The winter months mean home sales tend to go cold, but they can be a hot time to get a low price on the house you want.
More on Money Talks News:
This report is just a few suggestions not a real home buying guide. I think the best guide is the following: (1) Realistically determine how much you can afford for a house note. If you are currently paying rent that is a good starting place. If you have storage fees or other outside costs associated with you home add those in and this is the best place to start. (2) Working back from that number use a calculator and determine how much house you can afford. If that amount gets you a $90K house then set your budget at an $80K home because you will have costs for insurance, taxes and PMI fees if you don't have a 20% down payment. (20% down payment is NOT always necessary)
(3) Identify where your down payment will come from and where you will get your closing costs from. Once that has been done contact either a mortgage company, your credit union or a bank with whom you have a relationship (accounts) so they have an interest in keeping you as a client. Find out if your credit will allow you to prequalify for a mortgage and if so how much. (4) If the amount you qualify for is greater than the amount you feel you can pay, use the lower amount. Now determine which area of the city you want to live in and then find an agent to help you locate houses within your payment range.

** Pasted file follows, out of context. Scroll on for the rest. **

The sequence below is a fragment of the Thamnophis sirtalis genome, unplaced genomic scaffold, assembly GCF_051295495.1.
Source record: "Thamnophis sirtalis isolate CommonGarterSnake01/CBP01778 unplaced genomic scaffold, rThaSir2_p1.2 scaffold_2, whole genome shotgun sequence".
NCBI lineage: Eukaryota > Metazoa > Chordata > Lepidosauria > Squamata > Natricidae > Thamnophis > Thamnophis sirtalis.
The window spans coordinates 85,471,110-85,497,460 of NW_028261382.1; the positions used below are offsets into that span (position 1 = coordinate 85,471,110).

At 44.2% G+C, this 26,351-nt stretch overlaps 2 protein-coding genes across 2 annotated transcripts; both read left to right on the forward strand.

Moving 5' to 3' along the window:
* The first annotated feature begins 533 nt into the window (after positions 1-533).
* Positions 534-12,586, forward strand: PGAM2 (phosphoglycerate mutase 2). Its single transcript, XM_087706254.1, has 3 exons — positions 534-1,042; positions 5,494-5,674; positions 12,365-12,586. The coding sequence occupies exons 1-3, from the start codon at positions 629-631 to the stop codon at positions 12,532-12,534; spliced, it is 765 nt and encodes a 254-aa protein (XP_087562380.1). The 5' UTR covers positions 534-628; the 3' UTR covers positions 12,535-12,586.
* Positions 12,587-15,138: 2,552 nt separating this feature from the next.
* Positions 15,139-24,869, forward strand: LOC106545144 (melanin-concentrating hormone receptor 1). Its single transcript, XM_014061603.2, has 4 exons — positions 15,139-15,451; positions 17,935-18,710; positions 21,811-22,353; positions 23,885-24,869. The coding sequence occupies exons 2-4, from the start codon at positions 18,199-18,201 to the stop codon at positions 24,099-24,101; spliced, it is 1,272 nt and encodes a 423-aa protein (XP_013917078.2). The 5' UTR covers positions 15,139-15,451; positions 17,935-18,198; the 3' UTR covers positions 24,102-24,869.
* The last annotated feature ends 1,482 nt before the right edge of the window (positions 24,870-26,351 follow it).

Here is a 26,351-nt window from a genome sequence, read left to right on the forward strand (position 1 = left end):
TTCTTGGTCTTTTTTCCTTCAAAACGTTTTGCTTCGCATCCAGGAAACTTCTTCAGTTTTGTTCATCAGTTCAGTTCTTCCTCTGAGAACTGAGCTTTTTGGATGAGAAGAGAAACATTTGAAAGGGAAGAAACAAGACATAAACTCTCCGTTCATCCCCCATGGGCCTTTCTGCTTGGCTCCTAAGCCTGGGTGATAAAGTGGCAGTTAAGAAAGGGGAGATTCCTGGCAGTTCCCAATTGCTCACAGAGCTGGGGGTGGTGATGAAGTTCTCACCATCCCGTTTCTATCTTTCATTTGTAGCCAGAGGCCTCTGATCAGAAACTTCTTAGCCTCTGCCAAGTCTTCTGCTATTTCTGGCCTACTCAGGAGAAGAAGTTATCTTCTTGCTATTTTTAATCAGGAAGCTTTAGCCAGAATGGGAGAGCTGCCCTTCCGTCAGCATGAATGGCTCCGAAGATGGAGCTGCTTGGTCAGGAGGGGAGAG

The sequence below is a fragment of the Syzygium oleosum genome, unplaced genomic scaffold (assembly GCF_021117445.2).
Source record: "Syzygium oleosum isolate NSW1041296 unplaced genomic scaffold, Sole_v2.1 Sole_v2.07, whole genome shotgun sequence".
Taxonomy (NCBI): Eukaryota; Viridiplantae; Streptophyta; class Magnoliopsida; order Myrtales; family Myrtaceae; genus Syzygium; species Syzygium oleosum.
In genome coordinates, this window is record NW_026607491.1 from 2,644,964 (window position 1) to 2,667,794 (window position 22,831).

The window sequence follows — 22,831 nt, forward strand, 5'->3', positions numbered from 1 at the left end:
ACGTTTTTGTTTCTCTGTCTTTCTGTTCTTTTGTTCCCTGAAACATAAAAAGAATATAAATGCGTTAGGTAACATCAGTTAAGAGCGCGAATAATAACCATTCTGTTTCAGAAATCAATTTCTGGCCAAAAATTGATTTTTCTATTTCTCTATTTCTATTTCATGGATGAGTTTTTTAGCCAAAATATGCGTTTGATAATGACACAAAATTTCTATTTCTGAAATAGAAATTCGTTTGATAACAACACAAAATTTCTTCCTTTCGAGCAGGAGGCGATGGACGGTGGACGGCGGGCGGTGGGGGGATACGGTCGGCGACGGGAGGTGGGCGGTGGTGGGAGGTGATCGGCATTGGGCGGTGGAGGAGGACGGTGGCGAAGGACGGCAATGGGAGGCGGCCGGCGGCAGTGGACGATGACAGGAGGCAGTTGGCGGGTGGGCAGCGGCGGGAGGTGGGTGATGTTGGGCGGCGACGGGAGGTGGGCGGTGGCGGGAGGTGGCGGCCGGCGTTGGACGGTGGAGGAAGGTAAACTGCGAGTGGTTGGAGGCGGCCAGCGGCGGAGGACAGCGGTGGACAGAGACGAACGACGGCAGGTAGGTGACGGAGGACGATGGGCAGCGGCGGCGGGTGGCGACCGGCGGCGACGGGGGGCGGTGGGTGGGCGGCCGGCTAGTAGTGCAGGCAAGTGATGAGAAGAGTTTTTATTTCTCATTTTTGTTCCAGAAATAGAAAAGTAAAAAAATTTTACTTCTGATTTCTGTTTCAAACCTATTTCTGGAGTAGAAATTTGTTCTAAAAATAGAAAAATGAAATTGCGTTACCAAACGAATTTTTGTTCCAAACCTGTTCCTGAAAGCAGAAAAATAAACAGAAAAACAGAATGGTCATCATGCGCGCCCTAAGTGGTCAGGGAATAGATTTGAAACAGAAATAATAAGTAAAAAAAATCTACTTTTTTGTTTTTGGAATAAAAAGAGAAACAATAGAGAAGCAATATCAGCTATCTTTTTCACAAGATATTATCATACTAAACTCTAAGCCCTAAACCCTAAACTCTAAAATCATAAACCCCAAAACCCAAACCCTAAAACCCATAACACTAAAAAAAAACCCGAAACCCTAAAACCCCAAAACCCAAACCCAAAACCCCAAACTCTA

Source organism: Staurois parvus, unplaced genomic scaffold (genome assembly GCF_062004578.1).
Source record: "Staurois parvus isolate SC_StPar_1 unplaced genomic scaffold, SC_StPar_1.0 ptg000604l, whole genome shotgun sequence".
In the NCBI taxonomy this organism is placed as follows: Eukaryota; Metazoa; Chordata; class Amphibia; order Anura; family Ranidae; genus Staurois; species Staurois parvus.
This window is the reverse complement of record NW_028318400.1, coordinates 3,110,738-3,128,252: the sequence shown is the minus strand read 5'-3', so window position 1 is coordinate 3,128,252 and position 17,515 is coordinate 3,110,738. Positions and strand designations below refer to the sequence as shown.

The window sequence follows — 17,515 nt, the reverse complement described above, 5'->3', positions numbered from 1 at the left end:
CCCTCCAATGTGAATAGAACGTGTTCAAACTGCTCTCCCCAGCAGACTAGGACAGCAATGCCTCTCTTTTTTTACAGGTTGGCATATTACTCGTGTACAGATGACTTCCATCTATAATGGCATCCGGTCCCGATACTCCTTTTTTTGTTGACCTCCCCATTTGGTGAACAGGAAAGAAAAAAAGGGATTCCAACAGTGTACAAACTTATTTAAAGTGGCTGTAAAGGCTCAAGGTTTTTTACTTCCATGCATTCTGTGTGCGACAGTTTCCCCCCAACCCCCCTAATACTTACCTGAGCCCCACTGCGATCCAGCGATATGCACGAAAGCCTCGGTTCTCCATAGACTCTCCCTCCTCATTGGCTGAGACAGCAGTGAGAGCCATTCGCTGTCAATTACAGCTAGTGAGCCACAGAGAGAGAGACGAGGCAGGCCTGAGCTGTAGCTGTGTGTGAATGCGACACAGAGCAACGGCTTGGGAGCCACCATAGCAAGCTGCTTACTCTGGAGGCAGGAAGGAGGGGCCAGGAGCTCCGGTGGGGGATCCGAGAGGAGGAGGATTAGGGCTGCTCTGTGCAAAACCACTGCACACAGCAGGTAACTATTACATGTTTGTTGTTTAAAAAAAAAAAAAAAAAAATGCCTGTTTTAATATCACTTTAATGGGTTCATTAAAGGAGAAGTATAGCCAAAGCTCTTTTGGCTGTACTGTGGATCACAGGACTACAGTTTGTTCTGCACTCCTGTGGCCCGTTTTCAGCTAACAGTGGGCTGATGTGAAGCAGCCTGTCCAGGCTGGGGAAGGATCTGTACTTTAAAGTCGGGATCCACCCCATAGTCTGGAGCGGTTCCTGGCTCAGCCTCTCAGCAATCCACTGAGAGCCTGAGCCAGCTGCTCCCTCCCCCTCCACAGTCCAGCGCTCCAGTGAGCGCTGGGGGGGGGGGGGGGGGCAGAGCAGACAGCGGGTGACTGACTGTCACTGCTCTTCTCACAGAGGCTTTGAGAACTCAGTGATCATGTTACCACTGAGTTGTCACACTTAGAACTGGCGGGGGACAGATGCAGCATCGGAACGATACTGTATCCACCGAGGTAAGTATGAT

Now this is a guide to buying a house you can afford.
Reality: (mortgage payment) + (mortgage payment x 65%) = ACTUAL monthly payment
This report is misleading, it has no usable info on what to look for in a new house rather it's filled with info on how to buy a house and put your trust in somebody else's opinion of a house.
Home ownership is a wonderful form of slavery: you work, work, work, and pay, pay, pay. The banks first, all the other expenses and upkeep, and of course the property taxes which you little to no control over.
But it could be worse. You could live in a rental, and pay all that stuff on somebody else's behalf, plus a little profit.
Sorry, Shil- gotta disagree with you regarding (at least some) homeowners associations. You gotta do your own list of pluses vs minuses, just like the wants vs needs above. I'm lucky - the pluses from my Association far, far outweigh the minuses.
First you must keep in mind YOU NO LONGER Need worthless real estate agent.